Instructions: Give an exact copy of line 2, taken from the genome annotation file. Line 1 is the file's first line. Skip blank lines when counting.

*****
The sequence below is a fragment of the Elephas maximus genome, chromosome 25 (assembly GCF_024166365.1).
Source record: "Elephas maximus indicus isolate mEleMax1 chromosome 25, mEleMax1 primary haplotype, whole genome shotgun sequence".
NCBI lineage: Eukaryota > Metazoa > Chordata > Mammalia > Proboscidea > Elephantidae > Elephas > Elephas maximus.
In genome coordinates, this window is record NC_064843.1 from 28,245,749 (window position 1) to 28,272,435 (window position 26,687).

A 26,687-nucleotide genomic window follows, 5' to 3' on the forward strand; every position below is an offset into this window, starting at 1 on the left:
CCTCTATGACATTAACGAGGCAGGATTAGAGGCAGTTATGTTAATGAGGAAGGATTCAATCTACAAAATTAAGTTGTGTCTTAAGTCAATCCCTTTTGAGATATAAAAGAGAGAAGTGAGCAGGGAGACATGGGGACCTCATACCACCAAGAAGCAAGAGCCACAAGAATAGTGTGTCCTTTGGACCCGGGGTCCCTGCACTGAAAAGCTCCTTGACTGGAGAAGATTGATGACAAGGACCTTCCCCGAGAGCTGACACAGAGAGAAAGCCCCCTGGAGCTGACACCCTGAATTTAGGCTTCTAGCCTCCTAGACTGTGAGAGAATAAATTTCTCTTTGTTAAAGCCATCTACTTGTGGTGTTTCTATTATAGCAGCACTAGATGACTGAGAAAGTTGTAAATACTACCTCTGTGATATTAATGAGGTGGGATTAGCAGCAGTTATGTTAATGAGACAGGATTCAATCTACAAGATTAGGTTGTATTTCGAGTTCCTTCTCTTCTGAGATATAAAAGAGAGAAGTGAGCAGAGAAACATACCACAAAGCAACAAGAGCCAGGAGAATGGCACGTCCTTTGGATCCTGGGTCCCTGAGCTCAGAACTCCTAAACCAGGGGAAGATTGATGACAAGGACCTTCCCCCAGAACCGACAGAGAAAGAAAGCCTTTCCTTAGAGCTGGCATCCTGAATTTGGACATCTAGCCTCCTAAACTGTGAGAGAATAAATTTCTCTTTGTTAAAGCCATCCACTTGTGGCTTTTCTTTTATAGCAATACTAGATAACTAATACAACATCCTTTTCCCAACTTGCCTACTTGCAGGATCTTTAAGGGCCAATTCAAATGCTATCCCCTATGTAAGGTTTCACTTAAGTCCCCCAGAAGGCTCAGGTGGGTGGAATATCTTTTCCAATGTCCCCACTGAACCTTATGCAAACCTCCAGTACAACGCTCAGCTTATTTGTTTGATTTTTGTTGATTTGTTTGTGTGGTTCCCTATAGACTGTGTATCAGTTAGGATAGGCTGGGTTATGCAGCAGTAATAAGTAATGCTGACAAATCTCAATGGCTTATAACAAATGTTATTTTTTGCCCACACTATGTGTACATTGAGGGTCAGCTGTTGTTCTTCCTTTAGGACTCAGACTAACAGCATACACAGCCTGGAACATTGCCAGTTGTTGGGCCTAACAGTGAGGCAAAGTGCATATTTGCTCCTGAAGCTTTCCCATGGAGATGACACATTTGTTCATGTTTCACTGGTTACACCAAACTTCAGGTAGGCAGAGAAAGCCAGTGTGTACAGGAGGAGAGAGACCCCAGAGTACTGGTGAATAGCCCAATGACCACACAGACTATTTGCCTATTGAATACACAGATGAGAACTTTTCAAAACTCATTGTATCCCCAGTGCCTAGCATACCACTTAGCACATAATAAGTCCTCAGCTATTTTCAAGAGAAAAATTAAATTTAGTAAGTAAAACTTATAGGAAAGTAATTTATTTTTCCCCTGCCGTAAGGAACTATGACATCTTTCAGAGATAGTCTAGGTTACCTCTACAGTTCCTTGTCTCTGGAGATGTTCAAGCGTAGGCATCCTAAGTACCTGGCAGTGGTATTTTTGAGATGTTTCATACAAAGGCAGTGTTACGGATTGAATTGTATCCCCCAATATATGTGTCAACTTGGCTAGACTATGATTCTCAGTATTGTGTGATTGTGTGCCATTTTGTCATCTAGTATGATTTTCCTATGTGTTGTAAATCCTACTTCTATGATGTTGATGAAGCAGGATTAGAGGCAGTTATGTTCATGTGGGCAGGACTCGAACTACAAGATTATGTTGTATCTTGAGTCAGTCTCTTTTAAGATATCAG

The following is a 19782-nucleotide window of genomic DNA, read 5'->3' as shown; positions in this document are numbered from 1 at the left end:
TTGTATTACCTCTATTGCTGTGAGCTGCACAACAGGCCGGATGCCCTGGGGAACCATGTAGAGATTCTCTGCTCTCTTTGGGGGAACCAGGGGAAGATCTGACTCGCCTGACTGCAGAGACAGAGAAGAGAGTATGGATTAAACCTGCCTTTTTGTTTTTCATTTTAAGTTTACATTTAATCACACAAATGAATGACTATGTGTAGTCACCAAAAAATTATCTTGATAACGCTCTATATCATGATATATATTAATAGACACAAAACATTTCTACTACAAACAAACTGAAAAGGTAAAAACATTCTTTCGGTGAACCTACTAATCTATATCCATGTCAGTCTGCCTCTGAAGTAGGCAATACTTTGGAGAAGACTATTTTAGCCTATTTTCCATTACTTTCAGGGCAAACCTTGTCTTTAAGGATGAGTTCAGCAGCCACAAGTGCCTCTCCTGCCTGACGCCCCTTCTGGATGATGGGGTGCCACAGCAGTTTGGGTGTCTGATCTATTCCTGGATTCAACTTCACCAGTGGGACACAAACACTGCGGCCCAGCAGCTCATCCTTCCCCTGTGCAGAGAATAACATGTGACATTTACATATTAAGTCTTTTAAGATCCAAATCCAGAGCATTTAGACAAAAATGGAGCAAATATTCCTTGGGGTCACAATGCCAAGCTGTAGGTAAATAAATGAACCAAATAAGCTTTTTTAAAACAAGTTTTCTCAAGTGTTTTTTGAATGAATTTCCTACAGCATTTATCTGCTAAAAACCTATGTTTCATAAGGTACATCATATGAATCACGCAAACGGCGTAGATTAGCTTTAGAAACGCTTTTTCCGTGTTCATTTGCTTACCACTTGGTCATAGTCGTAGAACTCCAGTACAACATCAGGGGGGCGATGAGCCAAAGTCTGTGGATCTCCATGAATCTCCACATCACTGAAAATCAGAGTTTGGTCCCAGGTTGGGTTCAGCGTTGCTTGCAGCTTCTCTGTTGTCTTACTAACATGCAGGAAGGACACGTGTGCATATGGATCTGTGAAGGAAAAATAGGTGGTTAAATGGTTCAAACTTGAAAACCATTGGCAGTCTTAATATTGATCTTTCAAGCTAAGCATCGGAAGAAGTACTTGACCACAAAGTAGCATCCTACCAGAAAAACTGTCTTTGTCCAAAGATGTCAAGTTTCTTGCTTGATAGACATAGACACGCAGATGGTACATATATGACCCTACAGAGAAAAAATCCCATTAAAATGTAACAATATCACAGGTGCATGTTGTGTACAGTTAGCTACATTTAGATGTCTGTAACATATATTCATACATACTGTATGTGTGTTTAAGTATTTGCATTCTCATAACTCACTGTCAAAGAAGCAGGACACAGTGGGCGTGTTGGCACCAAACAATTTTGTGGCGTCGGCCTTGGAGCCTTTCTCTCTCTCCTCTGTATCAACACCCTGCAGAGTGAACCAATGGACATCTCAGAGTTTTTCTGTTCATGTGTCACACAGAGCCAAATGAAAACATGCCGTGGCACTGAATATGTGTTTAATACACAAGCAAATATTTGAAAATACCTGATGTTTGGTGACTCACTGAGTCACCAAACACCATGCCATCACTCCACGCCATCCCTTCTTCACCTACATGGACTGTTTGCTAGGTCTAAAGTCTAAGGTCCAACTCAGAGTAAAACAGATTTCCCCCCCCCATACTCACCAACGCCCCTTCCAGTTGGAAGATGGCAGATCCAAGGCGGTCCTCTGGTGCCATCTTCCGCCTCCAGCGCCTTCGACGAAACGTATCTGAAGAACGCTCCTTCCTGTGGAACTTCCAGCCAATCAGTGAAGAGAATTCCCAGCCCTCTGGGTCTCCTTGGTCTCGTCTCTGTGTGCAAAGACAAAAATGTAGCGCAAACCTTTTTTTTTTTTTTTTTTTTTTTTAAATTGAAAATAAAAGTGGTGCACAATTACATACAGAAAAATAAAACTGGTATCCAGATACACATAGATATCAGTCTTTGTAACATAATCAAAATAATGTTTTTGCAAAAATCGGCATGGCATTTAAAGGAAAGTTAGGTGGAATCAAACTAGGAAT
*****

Source record: "Elephas maximus indicus isolate mEleMax1 chromosome 25, mEleMax1 primary haplotype, whole genome shotgun sequence".